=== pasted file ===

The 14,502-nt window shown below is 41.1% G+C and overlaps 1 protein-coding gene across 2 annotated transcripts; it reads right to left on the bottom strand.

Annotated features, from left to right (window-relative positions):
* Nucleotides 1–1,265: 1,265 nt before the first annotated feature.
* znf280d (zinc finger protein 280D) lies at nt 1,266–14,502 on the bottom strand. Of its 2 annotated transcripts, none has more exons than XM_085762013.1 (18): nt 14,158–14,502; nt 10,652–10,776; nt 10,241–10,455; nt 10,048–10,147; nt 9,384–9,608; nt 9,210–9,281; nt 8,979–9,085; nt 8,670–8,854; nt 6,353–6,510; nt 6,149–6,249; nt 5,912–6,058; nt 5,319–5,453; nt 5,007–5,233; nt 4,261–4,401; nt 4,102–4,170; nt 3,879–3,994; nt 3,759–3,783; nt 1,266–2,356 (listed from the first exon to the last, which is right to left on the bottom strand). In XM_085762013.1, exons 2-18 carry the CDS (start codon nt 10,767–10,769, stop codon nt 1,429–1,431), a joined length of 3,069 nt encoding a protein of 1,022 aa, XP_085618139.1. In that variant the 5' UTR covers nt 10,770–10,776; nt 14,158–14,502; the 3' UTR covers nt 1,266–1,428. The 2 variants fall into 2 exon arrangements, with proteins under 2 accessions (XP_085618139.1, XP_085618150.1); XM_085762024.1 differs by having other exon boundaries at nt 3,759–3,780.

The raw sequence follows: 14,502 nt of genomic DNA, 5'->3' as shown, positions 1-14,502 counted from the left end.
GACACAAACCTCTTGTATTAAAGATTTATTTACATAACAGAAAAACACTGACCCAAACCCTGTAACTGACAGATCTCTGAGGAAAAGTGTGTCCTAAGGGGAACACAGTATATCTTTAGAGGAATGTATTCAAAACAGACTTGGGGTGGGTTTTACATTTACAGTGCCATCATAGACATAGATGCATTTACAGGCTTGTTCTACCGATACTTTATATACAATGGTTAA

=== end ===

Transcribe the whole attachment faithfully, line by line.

The 14,502-nt window shown below is 41.1% G+C and overlaps 1 protein-coding gene across 2 annotated transcripts; it reads right to left on the bottom strand.

Annotated features, from left to right (window-relative positions):
* Nucleotides 1–1,265: 1,265 nt before the first annotated feature.
* znf280d (zinc finger protein 280D) lies at nt 1,266–14,502 on the bottom strand. Of its 2 annotated transcripts, none has more exons than XM_085762013.1 (18): nt 14,158–14,502; nt 10,652–10,776; nt 10,241–10,455; nt 10,048–10,147; nt 9,384–9,608; nt 9,210–9,281; nt 8,979–9,085; nt 8,670–8,854; nt 6,353–6,510; nt 6,149–6,249; nt 5,912–6,058; nt 5,319–5,453; nt 5,007–5,233; nt 4,261–4,401; nt 4,102–4,170; nt 3,879–3,994; nt 3,759–3,783; nt 1,266–2,356 (listed from the first exon to the last, which is right to left on the bottom strand). In XM_085762013.1, exons 2-18 carry the CDS (start codon nt 10,767–10,769, stop codon nt 1,429–1,431), a joined length of 3,069 nt encoding a protein of 1,022 aa, XP_085618139.1. In that variant the 5' UTR covers nt 10,770–10,776; nt 14,158–14,502; the 3' UTR covers nt 1,266–1,428. The 2 variants fall into 2 exon arrangements, with proteins under 2 accessions (XP_085618139.1, XP_085618150.1); XM_085762024.1 differs by having other exon boundaries at nt 3,759–3,780.

The raw sequence follows: 14,502 nt of genomic DNA, 5'->3' as shown, positions 1-14,502 counted from the left end.
GACACAAACCTCTTGTATTAAAGATTTATTTACATAACAGAAAAACACTGACCCAAACCCTGTAACTGACAGATCTCTGAGGAAAAGTGTGTCCTAAGGGGAACACAGTATATCTTTAGAGGAATGTATTCAAAACAGACTTGGGGTGGGTTTTACATTTACAGTGCCATCATAGACATAGATGCATTTACAGGCTTGTTCTACCGATACTTTATATACAATGGTTAA